The human rights of the population in the conflict zones are subject to uncertainty and could be associated with frequent violations. One of the foremost examples of this case could be identified in the establishment of the Armed Forces Special Power Act (AFSPA) by the Indian government for tackling Naga insurgents in the North-Eastern region. The act is also considered as an indicator of the reluctance and inability of the government for solving conflicts by the implementation of relevant political measures.
The act was formed as a bundle of various provisions authorized by the central government in order to counter the insurgency efforts of the Naga National Council (NNC) for gaining autonomous rights in the region. The implementation of AFSPA was primarily directed towards safeguarding the territorial and political integrity of India and was the indicator of the deployment of armed forces for the management of internal conflicts. On the contrary, AFSPA signified the violation of human rights and was responsible for escalating the conflict to a military level thereby leading to the decimation of prospects for political solutions to the conflict situation in Nagaland.
According to a fact-finding commission instated by the government, the AFSPA was considered as a beacon of oppression, an object of hate and the promoter of discrimination. The particular implications towards the Act’s various dimensions also suggested the violation of various provisions stated in international human rights legislation. Some of the crucial factors of human rights law that were violated by AFSPA include the right of protection from arbitrary arrest or detention, the right to freedom from abuse and torture and the right to life. Furthermore, the act also reflected on denial of the right to remedy for the victims that are clearly indicative of the violation of human rights in a conflict zone.
Therefore the application of human rights law in conflict zones is subjected to prominent limitations based on its relevance to all scenarios of armed conflict. On the other hand, this factor is found to be prominently noted in the case of international armed conflicts and in the case of domestic conflicts, the application of human rights law is straightforward.
The expansion of the scope of IHL rules for domestic conflicts has been realized profoundly in recent years primarily through the involvement of customary international law. However, the period of peace should also be subjected to evaluation for violation of human rights from the perspectives of social, ethical, legal and political dimensions.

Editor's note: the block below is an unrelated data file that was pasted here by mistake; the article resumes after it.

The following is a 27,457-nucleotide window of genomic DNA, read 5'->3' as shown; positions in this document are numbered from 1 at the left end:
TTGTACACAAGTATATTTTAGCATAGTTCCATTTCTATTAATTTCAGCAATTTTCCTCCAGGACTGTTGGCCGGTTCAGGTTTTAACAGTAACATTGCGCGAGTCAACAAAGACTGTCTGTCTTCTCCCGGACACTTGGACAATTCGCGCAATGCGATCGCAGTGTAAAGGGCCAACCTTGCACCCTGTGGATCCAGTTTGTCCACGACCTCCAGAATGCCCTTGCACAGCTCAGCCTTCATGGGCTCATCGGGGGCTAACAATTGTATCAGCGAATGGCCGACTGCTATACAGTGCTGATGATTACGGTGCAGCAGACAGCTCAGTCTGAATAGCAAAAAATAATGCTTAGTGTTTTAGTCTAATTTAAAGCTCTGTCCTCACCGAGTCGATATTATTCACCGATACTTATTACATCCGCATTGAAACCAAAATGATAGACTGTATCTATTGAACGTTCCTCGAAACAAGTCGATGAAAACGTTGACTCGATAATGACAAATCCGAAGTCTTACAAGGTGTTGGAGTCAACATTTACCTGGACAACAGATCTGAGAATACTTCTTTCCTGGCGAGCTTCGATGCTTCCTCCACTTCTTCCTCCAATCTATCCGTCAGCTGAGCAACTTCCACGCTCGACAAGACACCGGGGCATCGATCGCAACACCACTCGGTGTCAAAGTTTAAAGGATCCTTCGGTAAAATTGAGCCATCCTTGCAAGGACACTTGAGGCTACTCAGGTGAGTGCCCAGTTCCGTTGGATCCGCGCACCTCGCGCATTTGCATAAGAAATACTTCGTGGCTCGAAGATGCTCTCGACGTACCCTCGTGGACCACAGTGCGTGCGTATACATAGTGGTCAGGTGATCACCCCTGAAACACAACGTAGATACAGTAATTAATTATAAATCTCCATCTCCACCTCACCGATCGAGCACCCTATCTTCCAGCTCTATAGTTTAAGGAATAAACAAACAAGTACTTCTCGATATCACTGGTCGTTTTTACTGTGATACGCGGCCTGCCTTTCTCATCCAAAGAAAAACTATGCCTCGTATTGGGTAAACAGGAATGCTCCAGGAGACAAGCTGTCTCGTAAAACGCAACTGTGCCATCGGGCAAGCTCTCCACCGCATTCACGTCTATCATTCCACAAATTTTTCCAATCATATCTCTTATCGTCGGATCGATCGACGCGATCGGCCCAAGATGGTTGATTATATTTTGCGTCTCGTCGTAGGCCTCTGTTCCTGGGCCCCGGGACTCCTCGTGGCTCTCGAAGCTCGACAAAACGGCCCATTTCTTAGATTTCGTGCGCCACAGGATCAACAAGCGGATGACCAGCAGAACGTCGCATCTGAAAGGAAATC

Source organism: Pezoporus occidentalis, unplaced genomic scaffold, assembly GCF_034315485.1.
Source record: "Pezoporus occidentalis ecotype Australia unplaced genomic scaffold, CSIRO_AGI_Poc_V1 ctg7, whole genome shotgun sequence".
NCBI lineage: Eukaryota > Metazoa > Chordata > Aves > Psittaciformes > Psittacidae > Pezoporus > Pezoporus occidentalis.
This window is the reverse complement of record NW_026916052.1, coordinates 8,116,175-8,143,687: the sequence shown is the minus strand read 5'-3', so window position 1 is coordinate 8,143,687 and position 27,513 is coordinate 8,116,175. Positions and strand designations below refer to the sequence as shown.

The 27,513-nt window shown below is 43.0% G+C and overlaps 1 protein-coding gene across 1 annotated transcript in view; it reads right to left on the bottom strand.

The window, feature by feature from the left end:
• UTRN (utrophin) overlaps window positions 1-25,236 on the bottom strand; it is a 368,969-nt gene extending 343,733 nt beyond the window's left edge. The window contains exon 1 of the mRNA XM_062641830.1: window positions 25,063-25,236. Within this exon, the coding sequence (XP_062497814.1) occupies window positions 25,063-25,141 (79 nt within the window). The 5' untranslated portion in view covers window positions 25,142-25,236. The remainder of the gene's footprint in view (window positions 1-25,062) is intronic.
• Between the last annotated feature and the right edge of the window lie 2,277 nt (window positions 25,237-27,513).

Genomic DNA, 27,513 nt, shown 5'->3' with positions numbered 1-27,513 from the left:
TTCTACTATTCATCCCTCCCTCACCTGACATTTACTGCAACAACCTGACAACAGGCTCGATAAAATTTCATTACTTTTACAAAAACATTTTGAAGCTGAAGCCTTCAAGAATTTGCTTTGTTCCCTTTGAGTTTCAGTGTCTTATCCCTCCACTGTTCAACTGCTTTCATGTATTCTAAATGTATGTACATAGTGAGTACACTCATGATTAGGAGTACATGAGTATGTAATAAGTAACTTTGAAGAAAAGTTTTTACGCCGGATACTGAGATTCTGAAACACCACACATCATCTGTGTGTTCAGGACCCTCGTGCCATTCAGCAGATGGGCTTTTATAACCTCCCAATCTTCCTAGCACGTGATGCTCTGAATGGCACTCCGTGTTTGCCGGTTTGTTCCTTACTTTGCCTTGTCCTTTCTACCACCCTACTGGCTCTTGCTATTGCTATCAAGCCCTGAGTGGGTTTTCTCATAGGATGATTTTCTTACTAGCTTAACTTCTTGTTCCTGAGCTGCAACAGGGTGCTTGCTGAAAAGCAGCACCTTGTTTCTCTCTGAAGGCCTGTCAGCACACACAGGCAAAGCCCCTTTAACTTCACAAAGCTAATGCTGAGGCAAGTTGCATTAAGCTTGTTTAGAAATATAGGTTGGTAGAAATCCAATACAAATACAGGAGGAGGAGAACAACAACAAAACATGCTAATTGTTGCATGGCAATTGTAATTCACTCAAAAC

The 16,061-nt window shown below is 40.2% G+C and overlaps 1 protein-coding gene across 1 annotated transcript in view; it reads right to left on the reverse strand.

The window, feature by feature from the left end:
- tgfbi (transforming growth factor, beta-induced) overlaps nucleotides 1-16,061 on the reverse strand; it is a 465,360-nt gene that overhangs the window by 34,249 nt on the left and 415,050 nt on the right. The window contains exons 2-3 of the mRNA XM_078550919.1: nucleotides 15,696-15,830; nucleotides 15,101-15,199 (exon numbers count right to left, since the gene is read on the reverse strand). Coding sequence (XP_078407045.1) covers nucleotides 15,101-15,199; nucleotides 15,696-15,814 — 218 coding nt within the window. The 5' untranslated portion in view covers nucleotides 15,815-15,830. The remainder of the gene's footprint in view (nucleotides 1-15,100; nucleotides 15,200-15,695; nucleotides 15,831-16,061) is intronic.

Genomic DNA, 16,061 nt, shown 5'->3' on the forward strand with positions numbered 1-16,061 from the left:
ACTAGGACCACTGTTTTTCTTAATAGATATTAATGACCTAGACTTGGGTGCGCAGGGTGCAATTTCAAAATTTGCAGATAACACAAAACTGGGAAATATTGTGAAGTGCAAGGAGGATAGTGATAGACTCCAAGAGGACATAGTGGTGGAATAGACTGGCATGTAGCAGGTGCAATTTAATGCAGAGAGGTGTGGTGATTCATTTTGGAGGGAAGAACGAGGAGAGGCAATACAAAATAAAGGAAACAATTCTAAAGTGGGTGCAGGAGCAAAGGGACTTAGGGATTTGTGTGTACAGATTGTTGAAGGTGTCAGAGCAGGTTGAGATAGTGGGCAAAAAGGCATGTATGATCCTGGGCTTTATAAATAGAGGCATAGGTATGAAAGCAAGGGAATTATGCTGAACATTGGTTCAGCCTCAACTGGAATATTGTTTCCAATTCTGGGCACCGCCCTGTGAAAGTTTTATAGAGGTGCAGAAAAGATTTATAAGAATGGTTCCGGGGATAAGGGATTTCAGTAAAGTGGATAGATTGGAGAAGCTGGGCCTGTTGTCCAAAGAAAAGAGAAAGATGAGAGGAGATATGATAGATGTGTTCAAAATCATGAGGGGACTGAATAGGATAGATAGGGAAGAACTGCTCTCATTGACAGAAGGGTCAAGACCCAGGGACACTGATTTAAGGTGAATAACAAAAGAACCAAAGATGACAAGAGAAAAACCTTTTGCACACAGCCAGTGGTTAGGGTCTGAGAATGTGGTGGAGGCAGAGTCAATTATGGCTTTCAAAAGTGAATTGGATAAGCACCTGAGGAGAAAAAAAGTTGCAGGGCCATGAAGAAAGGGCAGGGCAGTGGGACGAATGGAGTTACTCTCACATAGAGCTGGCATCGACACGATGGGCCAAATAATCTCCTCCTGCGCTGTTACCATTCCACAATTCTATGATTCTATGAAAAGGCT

The case of Nagaland’s armed conflict could be reviewed from the perspective of international laws among which the UNICEF’s engagement with the protection of civilians agenda placed in January 2014 can provide insights into the crucial human rights aspects that must be focused on in conflict zones. The foremost concern should be drawn towards the protection of civilians during armed conflict. It is imperative to consider the fact that the conflict between the Indian armed forces and Naga rebels leads to collateral damage for residents as observed in the daily ordeal faced by the local population for daily activities such as collecting food and fuel.
The emphasis on the protection of civilians in armed conflicts was largely emerging in the 1990s, especially during the era post the Cold war. During this period various instances of state collapse and violent transition were characterized by atrocities on the human population in violation of international safeguards. Another prominent event that led to the review of international precedents for safeguarding the rights of the human population was in the Sri Lankan civil war in which the armed forces were in conflict with the Liberation Tigers of Tamil Elam (LTTE) that can be assumed as a parallel to the Naga conflict considered for this essay. Therefore, the workstreams of the United Nations for the preservation of human rights in the form of Responsibility to Protect, Children and Armed Conflict (CAAC), Women, Peace and Security (WPS), Prevention of Genocide and the Protection of civilians could be identified as necessary interventions in the Naga conflict for ensuring the protection of human rights, especially in the basic concern for the protection of civilians.